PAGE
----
Feeds

Fraud victims urged to use DPA to rebuild credit ratings

You've got me all wrong

Choosing a cloud hosting partner with confidence

UK victims of identity fraud are being urged to use the Data Protection Act as a tool to restore their credit rating.

E-Victims.Org, a former internet support group for those affected by cybercrime, said that even after victims are able to establish fraud and absolve themselves of liability to fraudulent debt they are still left with a black mark against their name on credit rating reports.

Simply contacting credit reference agencies to ask for corrections to be made is often not enough to restore reputations, the group argues. The problem arises because credit reference agencies collect and republish data sent to them by lenders. Inaccuracies in that information will be passed on to credit reference reports.

Lenders need to alter their records to reflect that a consumer has not run out on a debt but been a victim of identity theft. E-victims.org reckons the Data Protection Act can be used to push lenders to reconsider their opinions, a process that otherwise take years to go through. In most cases loans can eventually be secured even with imperfect credit histories but interest rates will be higher than for those with unblemished records.

"We still advise victims to contact the three credit agencies to identify inaccurate information and to put in a notice of correction. But then we suggest that victims use the Data Protection Act to get the underlying records changed," explained Jennifer Perry, managing director of e-victims.org.

"Under data protection law consumers can demand to see the details of transactions made in their name, and have the right to correct anything inaccurate." If the lender fails to respond to a request to alter their files, or refuses to do so, then the credit reference agency is unable to amend a victim's record. Data Protection Act requests create an incentive for lenders to "investigate and make changes to erroneous data", Perry added.

A factsheet, Clearing up your credit report, is available from the e-victims.org website here.

The advice comes at the start of the UK's National Identity Fraud Prevention Week, which runs form 6 to 12 October. The week aims to raise awareness about the dangers of identity theft, alongside support to victims of fraud and fraud prevention advice. More info is on the campaign's website. ®

Choosing a cloud hosting partner with confidence

More from The Register

next story
Webcam hacker pervs in MASS HOME INVASION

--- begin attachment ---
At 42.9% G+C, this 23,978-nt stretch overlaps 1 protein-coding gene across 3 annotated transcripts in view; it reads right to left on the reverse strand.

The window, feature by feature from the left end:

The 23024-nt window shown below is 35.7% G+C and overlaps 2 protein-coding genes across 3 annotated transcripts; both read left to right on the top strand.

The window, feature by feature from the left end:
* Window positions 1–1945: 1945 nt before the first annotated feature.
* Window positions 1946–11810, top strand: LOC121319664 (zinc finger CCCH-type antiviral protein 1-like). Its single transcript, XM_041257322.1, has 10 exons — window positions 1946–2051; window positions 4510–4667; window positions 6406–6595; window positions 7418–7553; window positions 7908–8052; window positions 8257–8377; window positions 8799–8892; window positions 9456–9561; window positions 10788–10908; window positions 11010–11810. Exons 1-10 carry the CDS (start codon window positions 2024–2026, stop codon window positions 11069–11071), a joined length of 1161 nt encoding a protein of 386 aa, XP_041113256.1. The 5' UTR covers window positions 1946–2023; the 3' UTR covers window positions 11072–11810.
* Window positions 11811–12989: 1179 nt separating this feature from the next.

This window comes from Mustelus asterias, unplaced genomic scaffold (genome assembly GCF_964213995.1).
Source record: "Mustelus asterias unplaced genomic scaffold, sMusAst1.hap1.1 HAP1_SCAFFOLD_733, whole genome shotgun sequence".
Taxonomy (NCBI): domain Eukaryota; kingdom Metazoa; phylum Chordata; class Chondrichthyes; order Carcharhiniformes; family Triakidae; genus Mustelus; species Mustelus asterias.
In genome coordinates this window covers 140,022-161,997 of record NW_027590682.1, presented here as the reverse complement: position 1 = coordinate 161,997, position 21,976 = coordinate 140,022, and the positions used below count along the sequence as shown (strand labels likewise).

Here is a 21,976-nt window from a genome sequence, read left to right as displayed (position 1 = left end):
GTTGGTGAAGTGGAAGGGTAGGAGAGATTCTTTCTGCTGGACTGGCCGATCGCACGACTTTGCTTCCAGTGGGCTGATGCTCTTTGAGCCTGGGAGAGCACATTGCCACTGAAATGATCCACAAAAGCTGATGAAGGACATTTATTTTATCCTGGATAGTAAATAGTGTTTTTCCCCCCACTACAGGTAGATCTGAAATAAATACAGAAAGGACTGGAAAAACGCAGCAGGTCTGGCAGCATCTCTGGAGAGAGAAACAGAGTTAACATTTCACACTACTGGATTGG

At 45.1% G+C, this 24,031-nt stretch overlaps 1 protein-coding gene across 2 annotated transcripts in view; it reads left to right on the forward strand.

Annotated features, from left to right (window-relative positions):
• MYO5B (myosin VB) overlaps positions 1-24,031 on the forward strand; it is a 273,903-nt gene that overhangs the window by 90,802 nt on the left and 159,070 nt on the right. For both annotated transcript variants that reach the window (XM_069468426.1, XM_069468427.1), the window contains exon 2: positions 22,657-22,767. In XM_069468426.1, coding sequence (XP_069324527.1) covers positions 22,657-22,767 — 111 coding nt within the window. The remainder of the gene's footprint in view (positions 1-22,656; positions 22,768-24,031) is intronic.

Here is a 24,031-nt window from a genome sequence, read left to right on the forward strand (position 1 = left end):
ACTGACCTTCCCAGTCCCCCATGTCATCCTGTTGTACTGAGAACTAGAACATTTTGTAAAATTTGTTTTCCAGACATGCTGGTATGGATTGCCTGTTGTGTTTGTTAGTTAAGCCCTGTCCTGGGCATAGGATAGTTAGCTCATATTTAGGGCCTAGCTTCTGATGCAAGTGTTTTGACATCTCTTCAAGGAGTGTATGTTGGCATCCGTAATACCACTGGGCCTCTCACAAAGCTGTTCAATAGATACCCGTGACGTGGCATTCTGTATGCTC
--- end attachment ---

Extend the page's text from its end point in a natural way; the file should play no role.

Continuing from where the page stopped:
You thought you were all alone? Nope – change your password, says ICO
You really need to do some tech support for Aunty Agnes
Free anti-virus software, expires, stops updating and p0wns the world
Meet OneRNG: a fully-open entropy generator for a paranoid age
Kiwis to seek random investors for crowd-funded randomiser
USB coding anarchy: Consider all sticks licked
Thumb drive design ruled by almighty buck
Attack reveals 81 percent of Tor users but admins call for calm
Cisco Netflow a handy tool for cheapskate attackers
Privacy bods offer GOV SPY VICTIMS a FREE SPYWARE SNIFFER
Looks for gov malware that evades most antivirus
Patch NOW! Microsoft slings emergency bug fix at Windows admins
Vulnerability promotes lusers to domain overlords ... oops
prev story

Whitepapers

Why and how to choose the right cloud vendor
The benefits of cloud-based storage in your processes. Eliminate onsite, disk-based backup and archiving in favor of cloud-based data protection.
Getting started with customer-focused identity management
Learn why identity is a fundamental requirement to digital growth, and how without it there is no way to identify and engage customers in a meaningful way.
Reg Reader Research: SaaS based Email and Office Productivity Tools
Read this Reg reader report which provides advice and guidance for SMBs towards the use of SaaS based email and Office productivity tools.
The hidden costs of self-signed SSL certificates
Exploring the true TCO for self-signed SSL certificates, including a side-by-side comparison of a self-signed architecture versus working with a third-party SSL vendor.
Intelligent flash storage arrays
Tegile Intelligent Storage Arrays with IntelliFlash helps IT boost storage utilization and effciency while delivering unmatched storage savings and performance.